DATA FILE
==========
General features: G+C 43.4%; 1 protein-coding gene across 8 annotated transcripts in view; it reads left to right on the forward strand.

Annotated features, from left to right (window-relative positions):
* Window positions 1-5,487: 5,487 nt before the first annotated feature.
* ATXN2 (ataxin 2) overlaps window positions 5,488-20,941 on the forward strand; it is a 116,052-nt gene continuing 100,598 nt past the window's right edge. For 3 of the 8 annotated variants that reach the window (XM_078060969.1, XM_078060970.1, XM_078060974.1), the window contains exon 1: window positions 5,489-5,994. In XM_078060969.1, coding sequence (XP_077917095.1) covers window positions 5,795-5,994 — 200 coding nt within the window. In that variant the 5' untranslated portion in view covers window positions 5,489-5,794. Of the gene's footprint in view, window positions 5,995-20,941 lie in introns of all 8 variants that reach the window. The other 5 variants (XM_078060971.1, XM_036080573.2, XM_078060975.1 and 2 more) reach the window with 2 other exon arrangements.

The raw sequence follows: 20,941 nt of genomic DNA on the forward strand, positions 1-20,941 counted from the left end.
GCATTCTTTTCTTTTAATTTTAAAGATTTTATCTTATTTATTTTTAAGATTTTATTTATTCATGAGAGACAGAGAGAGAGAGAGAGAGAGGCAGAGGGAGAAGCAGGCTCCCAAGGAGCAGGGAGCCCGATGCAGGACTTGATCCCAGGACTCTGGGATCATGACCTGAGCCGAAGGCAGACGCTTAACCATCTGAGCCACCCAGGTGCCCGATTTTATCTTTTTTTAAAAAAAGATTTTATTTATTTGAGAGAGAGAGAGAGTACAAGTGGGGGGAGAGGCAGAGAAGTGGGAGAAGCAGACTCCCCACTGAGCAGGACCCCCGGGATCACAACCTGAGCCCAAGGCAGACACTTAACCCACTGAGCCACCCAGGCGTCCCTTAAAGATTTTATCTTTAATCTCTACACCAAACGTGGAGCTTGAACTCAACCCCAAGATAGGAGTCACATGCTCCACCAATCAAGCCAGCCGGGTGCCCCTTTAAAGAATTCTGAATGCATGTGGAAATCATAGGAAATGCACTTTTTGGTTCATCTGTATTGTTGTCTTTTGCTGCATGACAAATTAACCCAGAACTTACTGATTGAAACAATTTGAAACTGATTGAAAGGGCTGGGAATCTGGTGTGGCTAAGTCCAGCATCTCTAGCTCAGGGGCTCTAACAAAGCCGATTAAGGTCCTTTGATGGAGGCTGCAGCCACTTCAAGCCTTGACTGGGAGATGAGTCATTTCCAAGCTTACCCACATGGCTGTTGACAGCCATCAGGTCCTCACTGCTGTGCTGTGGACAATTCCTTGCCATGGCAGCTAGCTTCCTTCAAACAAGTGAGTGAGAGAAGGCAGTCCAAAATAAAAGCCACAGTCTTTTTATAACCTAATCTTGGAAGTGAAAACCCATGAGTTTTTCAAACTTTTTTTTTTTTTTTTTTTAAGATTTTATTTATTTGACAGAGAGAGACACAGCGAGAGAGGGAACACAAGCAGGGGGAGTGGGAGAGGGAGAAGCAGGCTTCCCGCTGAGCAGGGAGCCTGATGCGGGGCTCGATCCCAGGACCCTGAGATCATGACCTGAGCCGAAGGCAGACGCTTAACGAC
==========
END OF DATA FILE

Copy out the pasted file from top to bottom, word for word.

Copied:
General features: G+C 43.4%; 1 protein-coding gene across 8 annotated transcripts in view; it reads left to right on the forward strand.

Annotated features, from left to right (window-relative positions):
* Window positions 1-5,487: 5,487 nt before the first annotated feature.
* ATXN2 (ataxin 2) overlaps window positions 5,488-20,941 on the forward strand; it is a 116,052-nt gene continuing 100,598 nt past the window's right edge. For 3 of the 8 annotated variants that reach the window (XM_078060969.1, XM_078060970.1, XM_078060974.1), the window contains exon 1: window positions 5,489-5,994. In XM_078060969.1, coding sequence (XP_077917095.1) covers window positions 5,795-5,994 — 200 coding nt within the window. In that variant the 5' untranslated portion in view covers window positions 5,489-5,794. Of the gene's footprint in view, window positions 5,995-20,941 lie in introns of all 8 variants that reach the window. The other 5 variants (XM_078060971.1, XM_036080573.2, XM_078060975.1 and 2 more) reach the window with 2 other exon arrangements.

The raw sequence follows: 20,941 nt of genomic DNA on the forward strand, positions 1-20,941 counted from the left end.
GCATTCTTTTCTTTTAATTTTAAAGATTTTATCTTATTTATTTTTAAGATTTTATTTATTCATGAGAGACAGAGAGAGAGAGAGAGAGAGGCAGAGGGAGAAGCAGGCTCCCAAGGAGCAGGGAGCCCGATGCAGGACTTGATCCCAGGACTCTGGGATCATGACCTGAGCCGAAGGCAGACGCTTAACCATCTGAGCCACCCAGGTGCCCGATTTTATCTTTTTTTAAAAAAAGATTTTATTTATTTGAGAGAGAGAGAGAGTACAAGTGGGGGGAGAGGCAGAGAAGTGGGAGAAGCAGACTCCCCACTGAGCAGGACCCCCGGGATCACAACCTGAGCCCAAGGCAGACACTTAACCCACTGAGCCACCCAGGCGTCCCTTAAAGATTTTATCTTTAATCTCTACACCAAACGTGGAGCTTGAACTCAACCCCAAGATAGGAGTCACATGCTCCACCAATCAAGCCAGCCGGGTGCCCCTTTAAAGAATTCTGAATGCATGTGGAAATCATAGGAAATGCACTTTTTGGTTCATCTGTATTGTTGTCTTTTGCTGCATGACAAATTAACCCAGAACTTACTGATTGAAACAATTTGAAACTGATTGAAAGGGCTGGGAATCTGGTGTGGCTAAGTCCAGCATCTCTAGCTCAGGGGCTCTAACAAAGCCGATTAAGGTCCTTTGATGGAGGCTGCAGCCACTTCAAGCCTTGACTGGGAGATGAGTCATTTCCAAGCTTACCCACATGGCTGTTGACAGCCATCAGGTCCTCACTGCTGTGCTGTGGACAATTCCTTGCCATGGCAGCTAGCTTCCTTCAAACAAGTGAGTGAGAGAAGGCAGTCCAAAATAAAAGCCACAGTCTTTTTATAACCTAATCTTGGAAGTGAAAACCCATGAGTTTTTCAAACTTTTTTTTTTTTTTTTTTTAAGATTTTATTTATTTGACAGAGAGAGACACAGCGAGAGAGGGAACACAAGCAGGGGGAGTGGGAGAGGGAGAAGCAGGCTTCCCGCTGAGCAGGGAGCCTGATGCGGGGCTCGATCCCAGGACCCTGAGATCATGACCTGAGCCGAAGGCAGACGCTTAACGAC